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“Lynn has been a mentor par excellence for dozens of CISAC fellows over the years,” Sagan said.

“Indeed, if there was an “Social Science Acknowledgement Citation Index” (like the well-known Social Science Citation Index), my guess is that Lynn Eden's count would be the highest in all of international security studies.”

And her mentorship wasn’t limited to the social sciences.

“Lynn has mentored a stunning breadth of scholars, including political scientists, sociologists, anthropologists, physicists, computer scientists, and biologists,” said former CISAC fellow Rebecca Slayton, who is now on the faculty at Cornell University.

Other former fellows said they deeply valued Eden’s thoughtful feedback on their academic work.

“Lynn read my work with great care, and offered commentary that was on point, useful, and kind,” said Kimberly Marten, professor of political science at Barnard College and a faculty member at Columbia University.

“She was also a real friend, who cared about me not only as a budding scholar but as a person. She remains a role-model for me of what mentorship is all about.”

Colleagues said they also admired Eden’s contributions to the field of nuclear scholarship.

“Her own work, notably her award-winning book Whole World on Fire: Organizations, Knowledge and Nuclear Weapons Devastation, has made an original and important contribution to the study of nuclear weapons and nuclear policy through the lens of organizational theory,” Holloway said.

History professor Norman Naimark said he valued Eden’s “uncompromising intellectual honesty.”

“She wants to know; she wants to understand; she does not put up with artifice or entangled arguments; she tries as best she can to barrel in on the “truth,” whatever that might be,” Naimark said.

James E. Goodby first met Eden when they both served on the faculty at Carnegie Mellon University, before he moved to Stanford as an Annenberg distinguished visiting fellow at the Hoover Institution.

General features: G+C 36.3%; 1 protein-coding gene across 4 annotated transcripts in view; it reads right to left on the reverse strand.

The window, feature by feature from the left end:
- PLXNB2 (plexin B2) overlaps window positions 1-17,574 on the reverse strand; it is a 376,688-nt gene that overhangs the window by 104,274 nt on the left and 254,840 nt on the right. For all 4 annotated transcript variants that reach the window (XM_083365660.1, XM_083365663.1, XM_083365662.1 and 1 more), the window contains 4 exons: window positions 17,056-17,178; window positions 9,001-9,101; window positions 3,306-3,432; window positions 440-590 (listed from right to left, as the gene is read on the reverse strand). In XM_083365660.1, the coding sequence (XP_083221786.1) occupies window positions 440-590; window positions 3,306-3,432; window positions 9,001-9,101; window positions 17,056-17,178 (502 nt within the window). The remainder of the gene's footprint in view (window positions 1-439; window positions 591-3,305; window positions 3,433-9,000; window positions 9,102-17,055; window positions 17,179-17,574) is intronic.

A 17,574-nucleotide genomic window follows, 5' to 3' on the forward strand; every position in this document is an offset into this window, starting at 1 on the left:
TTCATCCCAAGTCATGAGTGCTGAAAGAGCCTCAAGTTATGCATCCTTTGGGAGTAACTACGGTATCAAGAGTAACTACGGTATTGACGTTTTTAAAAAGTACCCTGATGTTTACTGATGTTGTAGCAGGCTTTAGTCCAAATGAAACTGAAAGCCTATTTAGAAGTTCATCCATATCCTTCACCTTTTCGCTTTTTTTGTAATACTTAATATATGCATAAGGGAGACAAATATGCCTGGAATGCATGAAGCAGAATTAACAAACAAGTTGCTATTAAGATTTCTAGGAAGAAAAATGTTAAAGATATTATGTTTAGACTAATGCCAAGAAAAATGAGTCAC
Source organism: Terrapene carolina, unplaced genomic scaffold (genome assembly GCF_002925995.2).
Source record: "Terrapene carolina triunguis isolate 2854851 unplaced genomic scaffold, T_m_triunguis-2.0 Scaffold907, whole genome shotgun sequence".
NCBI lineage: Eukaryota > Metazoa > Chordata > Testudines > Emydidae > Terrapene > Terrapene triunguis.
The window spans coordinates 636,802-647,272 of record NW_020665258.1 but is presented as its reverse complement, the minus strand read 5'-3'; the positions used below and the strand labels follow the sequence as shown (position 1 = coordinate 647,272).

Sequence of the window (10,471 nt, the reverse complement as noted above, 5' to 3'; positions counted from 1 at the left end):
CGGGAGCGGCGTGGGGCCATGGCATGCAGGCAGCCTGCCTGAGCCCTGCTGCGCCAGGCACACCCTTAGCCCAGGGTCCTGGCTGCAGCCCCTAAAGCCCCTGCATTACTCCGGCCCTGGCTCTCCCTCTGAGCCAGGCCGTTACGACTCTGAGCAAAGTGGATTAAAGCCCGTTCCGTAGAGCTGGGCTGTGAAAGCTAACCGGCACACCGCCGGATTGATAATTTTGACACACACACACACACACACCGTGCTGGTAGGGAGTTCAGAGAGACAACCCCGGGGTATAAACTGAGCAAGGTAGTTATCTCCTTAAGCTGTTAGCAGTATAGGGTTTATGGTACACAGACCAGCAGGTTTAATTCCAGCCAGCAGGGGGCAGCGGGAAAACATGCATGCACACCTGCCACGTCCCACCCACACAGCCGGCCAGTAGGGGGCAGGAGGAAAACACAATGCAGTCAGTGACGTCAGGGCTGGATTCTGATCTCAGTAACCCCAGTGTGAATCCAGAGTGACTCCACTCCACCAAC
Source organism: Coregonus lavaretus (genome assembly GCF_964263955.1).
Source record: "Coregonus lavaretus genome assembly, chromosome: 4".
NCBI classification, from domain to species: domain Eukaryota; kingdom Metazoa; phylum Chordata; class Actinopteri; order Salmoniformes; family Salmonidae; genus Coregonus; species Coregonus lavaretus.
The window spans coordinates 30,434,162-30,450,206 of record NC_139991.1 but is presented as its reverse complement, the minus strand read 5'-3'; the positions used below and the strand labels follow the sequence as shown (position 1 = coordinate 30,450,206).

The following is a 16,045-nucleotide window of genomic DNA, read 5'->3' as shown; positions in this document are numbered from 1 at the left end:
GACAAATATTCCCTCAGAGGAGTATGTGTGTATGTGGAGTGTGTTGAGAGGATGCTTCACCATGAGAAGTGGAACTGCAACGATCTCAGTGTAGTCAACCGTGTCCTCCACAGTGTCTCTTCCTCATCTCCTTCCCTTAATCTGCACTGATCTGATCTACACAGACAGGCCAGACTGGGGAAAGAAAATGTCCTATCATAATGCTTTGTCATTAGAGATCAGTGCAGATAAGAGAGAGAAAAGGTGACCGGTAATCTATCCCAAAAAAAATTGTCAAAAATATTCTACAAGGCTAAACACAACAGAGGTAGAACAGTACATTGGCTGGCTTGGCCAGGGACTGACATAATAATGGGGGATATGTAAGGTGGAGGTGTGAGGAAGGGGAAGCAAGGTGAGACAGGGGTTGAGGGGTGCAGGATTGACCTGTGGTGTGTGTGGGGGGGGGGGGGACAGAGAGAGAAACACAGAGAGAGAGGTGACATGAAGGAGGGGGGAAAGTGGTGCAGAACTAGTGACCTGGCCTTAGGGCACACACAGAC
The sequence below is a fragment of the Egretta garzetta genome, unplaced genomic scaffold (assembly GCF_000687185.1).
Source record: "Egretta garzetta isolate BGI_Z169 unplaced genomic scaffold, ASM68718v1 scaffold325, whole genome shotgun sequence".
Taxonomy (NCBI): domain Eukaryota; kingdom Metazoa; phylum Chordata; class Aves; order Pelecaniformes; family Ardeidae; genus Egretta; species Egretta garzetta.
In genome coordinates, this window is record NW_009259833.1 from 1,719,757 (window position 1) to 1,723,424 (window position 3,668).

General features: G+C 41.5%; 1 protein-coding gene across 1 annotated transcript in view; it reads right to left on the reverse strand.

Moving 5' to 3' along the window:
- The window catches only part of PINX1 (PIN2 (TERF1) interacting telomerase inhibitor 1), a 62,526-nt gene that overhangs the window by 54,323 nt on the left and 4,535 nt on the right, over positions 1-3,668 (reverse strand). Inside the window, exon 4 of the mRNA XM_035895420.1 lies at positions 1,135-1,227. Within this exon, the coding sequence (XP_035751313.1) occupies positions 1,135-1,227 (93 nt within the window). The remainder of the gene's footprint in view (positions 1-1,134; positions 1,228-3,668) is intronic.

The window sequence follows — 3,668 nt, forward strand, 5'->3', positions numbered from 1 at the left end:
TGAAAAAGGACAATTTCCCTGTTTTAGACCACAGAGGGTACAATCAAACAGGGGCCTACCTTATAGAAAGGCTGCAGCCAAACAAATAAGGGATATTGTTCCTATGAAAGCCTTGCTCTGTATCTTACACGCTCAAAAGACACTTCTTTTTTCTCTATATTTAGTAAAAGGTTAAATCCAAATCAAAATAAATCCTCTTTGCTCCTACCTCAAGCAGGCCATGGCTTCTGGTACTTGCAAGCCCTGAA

“She came as close to pure, unbiased intellect as anyone I have ever worked with,” Goodby said.“

CISAC co-director David Relman said Lynn had helped shape and guide the intellectual discourse at CISAC.

“I’ve deeply valued Lynn for the rigor of her thinking, her love of teaching and mentoring of trainees and students, and the smile she brings to everyone’s face during any conversation,” said David Relman, CISAC co-director.

Elizabeth Gardner, FSI associate director for partnerships and special projects, worked alongside Eden at CISAC for more than a decade.

She said Eden helped make CISAC a place people wanted to come back to.

“CISAC is legendary for its “boomerangs” – people who return to the Center after their initial stint because they liked it so much the first time around,” Gardner said.

“The reason many of those people return is Lynn. It's her warmth, willingness to help with the hardest problems and her laser-like intellect that kept people coming back.”

Eden said she would continue her academic writing after retiring from CISAC, on “how organizational processes have enabled U.S. policymakers and nuclear war planners to make real plans that if enacted would result in the very thing no one possibly wants—the end of the world.”

Eden will also attend a variety of CISAC seminars when she can, and particularly the social science seminar series David Holloway and she founded 20 years ago.

Eden’s retirement party is scheduled to be held in CISAC’s Central Conference Room from 12noon–1:30pm on Thursday, December 3.